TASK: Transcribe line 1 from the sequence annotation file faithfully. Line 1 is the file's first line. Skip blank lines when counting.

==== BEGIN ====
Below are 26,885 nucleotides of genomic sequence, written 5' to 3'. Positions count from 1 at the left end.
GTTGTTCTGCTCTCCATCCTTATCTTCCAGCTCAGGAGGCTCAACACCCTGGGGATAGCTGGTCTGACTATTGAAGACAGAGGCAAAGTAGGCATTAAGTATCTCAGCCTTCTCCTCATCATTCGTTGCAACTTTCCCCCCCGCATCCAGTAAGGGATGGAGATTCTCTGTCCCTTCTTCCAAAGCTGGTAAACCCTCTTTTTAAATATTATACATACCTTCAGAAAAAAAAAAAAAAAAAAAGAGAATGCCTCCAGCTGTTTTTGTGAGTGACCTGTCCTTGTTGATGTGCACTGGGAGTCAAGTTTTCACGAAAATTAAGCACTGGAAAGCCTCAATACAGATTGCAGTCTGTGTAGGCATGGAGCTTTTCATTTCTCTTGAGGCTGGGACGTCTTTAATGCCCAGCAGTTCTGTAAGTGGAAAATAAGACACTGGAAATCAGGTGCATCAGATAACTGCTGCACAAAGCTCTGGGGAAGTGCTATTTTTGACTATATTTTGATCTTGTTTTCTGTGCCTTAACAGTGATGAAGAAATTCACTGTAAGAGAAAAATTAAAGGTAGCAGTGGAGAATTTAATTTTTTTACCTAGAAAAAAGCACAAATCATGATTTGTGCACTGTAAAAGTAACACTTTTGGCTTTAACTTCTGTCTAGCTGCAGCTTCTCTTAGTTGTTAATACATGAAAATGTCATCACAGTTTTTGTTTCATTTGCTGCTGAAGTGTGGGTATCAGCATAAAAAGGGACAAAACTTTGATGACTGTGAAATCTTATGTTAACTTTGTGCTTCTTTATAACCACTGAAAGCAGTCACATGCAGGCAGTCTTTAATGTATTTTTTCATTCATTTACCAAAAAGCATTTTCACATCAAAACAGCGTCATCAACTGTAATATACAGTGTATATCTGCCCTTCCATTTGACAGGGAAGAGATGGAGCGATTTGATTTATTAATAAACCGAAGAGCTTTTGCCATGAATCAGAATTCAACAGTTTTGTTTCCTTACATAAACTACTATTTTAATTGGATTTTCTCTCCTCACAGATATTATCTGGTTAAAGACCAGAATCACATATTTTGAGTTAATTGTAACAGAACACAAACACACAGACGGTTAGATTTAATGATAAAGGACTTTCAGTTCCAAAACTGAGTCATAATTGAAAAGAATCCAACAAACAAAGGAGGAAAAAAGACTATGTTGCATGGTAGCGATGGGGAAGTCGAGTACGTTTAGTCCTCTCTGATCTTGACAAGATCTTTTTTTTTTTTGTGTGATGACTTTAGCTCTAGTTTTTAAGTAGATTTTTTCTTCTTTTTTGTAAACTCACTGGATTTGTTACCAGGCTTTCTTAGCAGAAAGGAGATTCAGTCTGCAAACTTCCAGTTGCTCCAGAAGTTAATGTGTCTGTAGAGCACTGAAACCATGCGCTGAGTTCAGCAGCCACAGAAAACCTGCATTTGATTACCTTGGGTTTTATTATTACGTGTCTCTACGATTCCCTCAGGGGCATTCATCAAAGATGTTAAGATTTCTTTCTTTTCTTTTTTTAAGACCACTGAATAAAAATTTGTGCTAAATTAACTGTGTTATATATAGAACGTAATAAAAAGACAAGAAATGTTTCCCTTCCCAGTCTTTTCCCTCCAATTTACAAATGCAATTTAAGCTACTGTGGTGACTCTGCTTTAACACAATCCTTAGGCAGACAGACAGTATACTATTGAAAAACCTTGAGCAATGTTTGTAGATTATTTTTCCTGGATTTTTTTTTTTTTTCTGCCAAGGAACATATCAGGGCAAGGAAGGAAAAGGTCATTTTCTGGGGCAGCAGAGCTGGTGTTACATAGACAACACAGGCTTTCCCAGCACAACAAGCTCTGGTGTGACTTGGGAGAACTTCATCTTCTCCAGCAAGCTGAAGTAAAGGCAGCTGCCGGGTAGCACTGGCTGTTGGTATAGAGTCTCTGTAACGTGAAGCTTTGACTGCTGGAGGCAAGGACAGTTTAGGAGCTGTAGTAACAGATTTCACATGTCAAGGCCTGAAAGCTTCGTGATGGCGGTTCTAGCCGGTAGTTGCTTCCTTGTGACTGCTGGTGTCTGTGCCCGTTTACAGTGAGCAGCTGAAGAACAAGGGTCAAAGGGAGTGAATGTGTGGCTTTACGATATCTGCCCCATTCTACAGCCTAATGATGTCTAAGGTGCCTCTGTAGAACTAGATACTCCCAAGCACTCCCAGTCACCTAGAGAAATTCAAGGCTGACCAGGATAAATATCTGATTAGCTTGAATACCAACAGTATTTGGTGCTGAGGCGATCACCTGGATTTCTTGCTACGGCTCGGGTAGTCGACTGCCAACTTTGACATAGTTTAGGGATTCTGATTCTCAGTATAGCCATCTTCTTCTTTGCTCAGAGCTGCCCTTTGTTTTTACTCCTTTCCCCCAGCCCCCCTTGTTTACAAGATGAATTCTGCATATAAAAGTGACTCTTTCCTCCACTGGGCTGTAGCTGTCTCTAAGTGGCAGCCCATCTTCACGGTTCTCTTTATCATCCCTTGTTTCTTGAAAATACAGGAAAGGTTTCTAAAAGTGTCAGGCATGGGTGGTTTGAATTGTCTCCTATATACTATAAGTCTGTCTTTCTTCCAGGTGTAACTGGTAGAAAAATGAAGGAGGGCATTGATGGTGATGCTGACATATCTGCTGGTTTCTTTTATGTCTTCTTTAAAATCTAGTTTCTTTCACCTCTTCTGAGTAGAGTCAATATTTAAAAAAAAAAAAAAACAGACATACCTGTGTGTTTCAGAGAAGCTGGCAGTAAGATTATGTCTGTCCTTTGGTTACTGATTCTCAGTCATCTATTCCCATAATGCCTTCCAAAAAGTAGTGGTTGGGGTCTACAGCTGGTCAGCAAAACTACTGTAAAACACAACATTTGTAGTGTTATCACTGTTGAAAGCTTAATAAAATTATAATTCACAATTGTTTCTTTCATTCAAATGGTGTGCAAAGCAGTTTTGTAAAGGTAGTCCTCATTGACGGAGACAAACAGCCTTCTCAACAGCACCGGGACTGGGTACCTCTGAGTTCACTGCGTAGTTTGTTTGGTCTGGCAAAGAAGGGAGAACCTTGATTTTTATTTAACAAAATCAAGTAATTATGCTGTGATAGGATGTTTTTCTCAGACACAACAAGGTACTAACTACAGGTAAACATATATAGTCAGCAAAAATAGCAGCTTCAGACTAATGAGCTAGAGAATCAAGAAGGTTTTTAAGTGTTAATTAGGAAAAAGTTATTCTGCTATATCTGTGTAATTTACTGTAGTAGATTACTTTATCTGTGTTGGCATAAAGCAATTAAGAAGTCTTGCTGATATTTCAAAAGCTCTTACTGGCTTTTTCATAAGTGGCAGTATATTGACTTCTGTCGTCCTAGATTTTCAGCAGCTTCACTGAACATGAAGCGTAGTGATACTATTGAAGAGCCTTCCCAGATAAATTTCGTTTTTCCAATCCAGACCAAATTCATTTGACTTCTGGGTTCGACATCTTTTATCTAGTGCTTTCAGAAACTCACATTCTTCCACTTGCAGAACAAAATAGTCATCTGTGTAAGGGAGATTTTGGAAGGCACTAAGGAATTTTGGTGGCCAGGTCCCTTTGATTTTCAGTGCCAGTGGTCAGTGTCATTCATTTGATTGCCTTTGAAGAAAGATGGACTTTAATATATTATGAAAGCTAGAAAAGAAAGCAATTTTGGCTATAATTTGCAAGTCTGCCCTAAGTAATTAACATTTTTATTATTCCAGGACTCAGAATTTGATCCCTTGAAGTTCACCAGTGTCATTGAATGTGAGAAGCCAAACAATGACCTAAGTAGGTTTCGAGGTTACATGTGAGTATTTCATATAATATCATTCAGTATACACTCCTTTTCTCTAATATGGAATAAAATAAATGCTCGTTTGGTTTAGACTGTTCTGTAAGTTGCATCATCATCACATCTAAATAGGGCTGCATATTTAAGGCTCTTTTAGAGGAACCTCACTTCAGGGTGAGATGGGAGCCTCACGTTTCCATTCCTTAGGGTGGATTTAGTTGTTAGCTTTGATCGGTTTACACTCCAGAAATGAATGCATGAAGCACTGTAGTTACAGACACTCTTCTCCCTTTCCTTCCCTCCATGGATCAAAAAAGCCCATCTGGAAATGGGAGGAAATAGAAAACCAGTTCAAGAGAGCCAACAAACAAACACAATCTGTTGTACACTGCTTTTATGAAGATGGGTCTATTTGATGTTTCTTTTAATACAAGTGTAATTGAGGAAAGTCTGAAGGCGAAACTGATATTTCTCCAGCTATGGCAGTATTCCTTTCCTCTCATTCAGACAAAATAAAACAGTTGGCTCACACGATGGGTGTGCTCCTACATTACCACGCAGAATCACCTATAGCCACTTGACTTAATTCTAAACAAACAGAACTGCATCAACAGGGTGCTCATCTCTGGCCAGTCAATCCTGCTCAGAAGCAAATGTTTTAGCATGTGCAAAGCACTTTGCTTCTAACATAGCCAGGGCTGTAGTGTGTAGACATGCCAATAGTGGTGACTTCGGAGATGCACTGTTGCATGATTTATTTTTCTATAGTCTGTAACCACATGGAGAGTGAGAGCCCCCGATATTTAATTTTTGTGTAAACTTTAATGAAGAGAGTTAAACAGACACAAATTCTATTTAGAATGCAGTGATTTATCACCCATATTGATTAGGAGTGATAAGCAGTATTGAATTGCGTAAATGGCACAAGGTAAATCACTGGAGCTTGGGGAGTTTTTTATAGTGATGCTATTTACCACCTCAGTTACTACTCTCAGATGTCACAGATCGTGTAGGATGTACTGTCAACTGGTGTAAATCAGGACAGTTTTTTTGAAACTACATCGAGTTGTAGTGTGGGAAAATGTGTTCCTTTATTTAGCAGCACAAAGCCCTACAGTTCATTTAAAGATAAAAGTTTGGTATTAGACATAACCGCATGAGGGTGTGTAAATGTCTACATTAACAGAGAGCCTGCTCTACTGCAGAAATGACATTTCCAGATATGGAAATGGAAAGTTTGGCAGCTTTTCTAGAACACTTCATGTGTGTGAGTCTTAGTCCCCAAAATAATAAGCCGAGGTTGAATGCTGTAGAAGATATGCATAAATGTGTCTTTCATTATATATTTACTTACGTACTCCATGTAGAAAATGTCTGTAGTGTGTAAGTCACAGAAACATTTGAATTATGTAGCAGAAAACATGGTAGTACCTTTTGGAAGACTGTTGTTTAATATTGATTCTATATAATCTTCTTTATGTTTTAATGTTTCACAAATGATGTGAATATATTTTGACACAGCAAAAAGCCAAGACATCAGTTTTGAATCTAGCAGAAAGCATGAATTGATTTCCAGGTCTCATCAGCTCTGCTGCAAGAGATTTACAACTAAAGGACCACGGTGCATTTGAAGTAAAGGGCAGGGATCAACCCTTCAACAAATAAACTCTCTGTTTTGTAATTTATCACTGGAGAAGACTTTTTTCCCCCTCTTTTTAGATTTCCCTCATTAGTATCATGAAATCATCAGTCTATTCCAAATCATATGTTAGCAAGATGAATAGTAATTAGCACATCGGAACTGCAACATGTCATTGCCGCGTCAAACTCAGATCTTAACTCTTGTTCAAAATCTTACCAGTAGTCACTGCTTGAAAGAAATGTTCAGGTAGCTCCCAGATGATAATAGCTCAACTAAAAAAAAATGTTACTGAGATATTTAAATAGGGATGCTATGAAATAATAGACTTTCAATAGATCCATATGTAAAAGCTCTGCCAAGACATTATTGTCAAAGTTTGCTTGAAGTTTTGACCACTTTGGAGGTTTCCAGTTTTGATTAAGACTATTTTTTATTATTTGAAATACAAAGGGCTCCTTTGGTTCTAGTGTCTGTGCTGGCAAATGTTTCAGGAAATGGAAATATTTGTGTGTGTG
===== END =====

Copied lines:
Below are 26,885 nucleotides of genomic sequence, written 5' to 3'. Positions count from 1 at the left end.